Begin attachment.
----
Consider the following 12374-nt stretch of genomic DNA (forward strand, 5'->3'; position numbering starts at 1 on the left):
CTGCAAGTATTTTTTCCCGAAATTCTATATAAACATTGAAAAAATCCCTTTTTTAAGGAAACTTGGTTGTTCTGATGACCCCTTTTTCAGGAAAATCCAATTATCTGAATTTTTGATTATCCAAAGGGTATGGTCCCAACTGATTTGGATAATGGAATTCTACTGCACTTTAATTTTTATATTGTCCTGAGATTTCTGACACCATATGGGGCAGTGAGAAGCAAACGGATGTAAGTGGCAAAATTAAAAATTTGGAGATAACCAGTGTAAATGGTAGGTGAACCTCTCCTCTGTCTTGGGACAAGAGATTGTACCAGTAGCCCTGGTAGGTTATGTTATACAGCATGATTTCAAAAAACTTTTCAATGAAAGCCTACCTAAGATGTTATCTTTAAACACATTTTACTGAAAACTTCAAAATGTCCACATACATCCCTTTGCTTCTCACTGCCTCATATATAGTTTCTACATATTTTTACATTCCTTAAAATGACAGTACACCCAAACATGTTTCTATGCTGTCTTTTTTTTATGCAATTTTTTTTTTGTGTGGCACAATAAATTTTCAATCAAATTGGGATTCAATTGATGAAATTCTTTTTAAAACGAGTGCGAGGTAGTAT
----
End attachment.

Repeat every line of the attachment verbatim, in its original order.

Consider the following 12374-nt stretch of genomic DNA (forward strand, 5'->3'; position numbering starts at 1 on the left):
CTGCAAGTATTTTTTCCCGAAATTCTATATAAACATTGAAAAAATCCCTTTTTTAAGGAAACTTGGTTGTTCTGATGACCCCTTTTTCAGGAAAATCCAATTATCTGAATTTTTGATTATCCAAAGGGTATGGTCCCAACTGATTTGGATAATGGAATTCTACTGCACTTTAATTTTTATATTGTCCTGAGATTTCTGACACCATATGGGGCAGTGAGAAGCAAACGGATGTAAGTGGCAAAATTAAAAATTTGGAGATAACCAGTGTAAATGGTAGGTGAACCTCTCCTCTGTCTTGGGACAAGAGATTGTACCAGTAGCCCTGGTAGGTTATGTTATACAGCATGATTTCAAAAAACTTTTCAATGAAAGCCTACCTAAGATGTTATCTTTAAACACATTTTACTGAAAACTTCAAAATGTCCACATACATCCCTTTGCTTCTCACTGCCTCATATATAGTTTCTACATATTTTTACATTCCTTAAAATGACAGTACACCCAAACATGTTTCTATGCTGTCTTTTTTTTATGCAATTTTTTTTTTGTGTGGCACAATAAATTTTCAATCAAATTGGGATTCAATTGATGAAATTCTTTTTAAAACGAGTGCGAGGTAGTAT